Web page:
Sunday, February 5, 2012

'The Eyes of Your Understanding' . Diane Dew danedew.com

pen thou mine eyes that I may behold wondrous things out of thy law..."(Psalms 119:118)


'The Eyes of Your Understanding'
.
Diane Dew

© 1981 Diane S. Dew

The apostle Paul prayed that, "the eyes your understanding being enlightened ... ye may know what is the hope of His calling ..." (Ephesians 1:18) How this is accomplished and realized in our lives is made clear by the verse immediately preceding: "in the knowledge of Him." (Ephesians 1:17)

Our spiritual senses can be sharpened to such a degree that, while we cannot help but be affected by circumstances surrounding us, we can actually become all the better for them. This can come only from spending time with the Lord, for then we can see our circumstances through His eyes: "the eyes of your understanding being enlightened."

There is within us a capacity for vision beyond the natural eyesight. (Matthew 13:13-17; Luke 8:10) We must learn to see things as God sees them -- no longer from a shallow, human plateau but rather from the divine viewpoint. Doing so will touch every aspect of our lives. All that we see around us is passing away. (1 Corinthians 7:31; 1 John 2:17) What we can see with the natural eye is not reality, but those things that remain unseen are eternal. (2 Corinthians 4:18)

Jesus advised the Laodicean church of Revelation 3:14-22 to "anoint thine eyes with eyesalve, that thou mayest see." The implication is that their eyes were not perceiving what they were supposed to behold. Now, He was not speaking to unbelievers here, or instructing them in the way of salvation. These words were spoken to the church.

He was not speaking of natural eyesight but was referring to the distorted view that they had of their own spiritual condition. (vv. 17, 18) It is outside the door of this church that the picture is given of Jesus standing and knocking. (v. 20) Inside, men were measuring their spiritual "success" by natural means (perhaps impressive attendance charts, overflowing offering baskets, etc.) and thought that because they had become "rich and increased with goods" that they were in "need of nothing." (v. 17) This self-confidence and false security caused within them a dulling of their spiritual sensitivity and, thus, an inability to discern or appreciate the Lord's Presence: for here they were, "having church," and the Lord was not even present! Yet they were not even aware that His Presence was not with them but had departed (Ichabod: "the glory of the Lord has departed")! Apparently they were too busy with the program to notice His absence. (He was outside, knocking on the door.) Nevertheless, his invitation to the individuals among them who could hear his voice was to oen the door and let him in (v. 20)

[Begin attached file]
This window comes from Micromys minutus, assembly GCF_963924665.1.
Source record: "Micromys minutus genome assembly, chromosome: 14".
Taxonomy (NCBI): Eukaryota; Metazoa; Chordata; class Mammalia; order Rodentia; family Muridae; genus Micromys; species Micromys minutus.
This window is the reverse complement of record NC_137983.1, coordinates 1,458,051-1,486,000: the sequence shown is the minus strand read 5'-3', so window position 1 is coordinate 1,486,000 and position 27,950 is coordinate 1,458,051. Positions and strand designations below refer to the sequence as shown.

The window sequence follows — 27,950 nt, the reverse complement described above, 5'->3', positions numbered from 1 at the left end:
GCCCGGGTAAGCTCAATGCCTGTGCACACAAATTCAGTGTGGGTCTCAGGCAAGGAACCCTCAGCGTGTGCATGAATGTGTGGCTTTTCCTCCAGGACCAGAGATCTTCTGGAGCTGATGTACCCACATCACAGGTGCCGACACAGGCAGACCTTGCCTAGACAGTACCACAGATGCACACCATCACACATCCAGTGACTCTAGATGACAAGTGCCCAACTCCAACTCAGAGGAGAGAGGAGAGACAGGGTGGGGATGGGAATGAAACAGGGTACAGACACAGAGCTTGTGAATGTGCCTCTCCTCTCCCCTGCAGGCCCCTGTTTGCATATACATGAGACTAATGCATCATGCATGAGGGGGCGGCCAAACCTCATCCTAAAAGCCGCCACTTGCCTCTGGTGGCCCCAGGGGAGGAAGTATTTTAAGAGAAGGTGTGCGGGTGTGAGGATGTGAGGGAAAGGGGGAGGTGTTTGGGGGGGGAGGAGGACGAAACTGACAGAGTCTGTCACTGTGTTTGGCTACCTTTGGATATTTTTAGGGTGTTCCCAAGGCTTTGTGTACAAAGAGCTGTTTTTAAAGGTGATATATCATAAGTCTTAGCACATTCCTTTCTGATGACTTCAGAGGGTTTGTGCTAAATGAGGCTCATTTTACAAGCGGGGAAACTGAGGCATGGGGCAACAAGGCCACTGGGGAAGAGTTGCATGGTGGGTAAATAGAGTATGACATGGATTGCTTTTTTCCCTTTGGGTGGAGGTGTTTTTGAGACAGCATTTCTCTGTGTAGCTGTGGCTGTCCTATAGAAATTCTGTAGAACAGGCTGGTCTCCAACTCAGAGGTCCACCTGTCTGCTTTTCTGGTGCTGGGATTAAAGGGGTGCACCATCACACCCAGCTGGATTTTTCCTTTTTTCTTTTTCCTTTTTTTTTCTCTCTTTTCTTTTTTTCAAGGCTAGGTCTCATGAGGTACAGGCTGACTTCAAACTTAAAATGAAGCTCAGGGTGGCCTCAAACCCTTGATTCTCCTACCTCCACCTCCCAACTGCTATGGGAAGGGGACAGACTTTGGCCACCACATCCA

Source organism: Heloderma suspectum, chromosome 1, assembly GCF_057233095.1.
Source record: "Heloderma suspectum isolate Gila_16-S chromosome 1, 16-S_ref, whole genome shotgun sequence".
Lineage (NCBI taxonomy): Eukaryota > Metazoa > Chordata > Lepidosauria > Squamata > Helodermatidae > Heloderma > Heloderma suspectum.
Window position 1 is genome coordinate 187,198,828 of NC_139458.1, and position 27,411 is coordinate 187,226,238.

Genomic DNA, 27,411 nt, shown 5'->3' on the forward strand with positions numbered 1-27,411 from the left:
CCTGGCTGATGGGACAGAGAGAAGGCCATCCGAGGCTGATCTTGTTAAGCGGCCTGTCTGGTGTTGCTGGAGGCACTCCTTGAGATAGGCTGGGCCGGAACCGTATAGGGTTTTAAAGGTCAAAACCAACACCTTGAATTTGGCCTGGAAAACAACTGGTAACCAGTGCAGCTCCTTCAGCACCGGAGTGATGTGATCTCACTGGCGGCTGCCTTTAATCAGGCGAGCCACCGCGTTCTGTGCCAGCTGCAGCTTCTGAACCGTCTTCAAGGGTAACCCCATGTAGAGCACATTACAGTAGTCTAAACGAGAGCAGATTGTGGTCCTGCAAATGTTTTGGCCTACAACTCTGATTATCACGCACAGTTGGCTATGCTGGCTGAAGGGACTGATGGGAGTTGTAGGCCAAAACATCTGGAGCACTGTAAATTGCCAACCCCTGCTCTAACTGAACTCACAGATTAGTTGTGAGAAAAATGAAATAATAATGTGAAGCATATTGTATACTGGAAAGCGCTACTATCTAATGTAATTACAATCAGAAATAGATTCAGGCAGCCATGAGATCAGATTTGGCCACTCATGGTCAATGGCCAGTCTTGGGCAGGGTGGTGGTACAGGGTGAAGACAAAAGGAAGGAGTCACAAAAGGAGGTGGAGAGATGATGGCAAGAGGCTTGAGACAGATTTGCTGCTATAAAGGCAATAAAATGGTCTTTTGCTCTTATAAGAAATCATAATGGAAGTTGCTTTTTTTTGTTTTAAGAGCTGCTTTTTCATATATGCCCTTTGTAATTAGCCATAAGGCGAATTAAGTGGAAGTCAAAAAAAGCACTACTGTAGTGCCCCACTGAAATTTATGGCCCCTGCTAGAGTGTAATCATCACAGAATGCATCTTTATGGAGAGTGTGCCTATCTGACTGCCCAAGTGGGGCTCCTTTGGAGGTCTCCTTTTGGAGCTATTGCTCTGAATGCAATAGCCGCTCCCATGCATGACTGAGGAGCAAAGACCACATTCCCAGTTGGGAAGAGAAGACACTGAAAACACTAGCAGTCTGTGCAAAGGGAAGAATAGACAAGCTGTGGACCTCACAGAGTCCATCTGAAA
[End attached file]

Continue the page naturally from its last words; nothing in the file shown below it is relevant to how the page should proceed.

This passage of scripture provides us with a clear picture of much of churchianity today. God says, "My ways are higher than your ways ..." (Isa 55:9) His estimation of value and worth are essentially opposite the world's. Spiritual "success" cannot be measured by the standards of man. To try to do so would be like trying to determine the length of a ruler with a measuring cup. It cannot be done. That which is of the flesh is flesh, and that which is of the spirit is spirit. "My kingdom is not of this world." (John 18:36)

Not only the values and goals of God's kingdom, but also the means of attaining them, are in direct opposition to the ways of the world. (Mark 10:42, 43) Numbers are not unimportant to God (it is His desire that all be saved, 2 Pet 3:9); that we bring forth fruit "an hundredfold," Mat 13:8; etc.), but they do not count in the kingdom the same way as we might think they should. God can do more with a few who are faithful than with a multitude of uncommitted individuals.

Consider the example of Gideon's army. (Judges chapter 7) God "said unto Gideon, The people that wer with thee are too many for me to give the Midianites into their hands." (v. 2) The leader was instructed to slim his ranks by 22,000! "And the Lord said unto Gideon, The people are yet too many." (v. 4) Again the army was reduced, this time to only 300 men. With them the victory was won! God's reason for choosing to use a few rather than the multitude that was available is revealed in verse 2: An attitude of self-sufficiency and independence (from a confidence in their own numbers rather than a confidence in the Lord) would have blinded them from recognizing the hand of God in the victory. This is what Paul meant when he said that God's grace (ability and strength) is "made perfect in (man's) weakness." (2 Corin 12:9)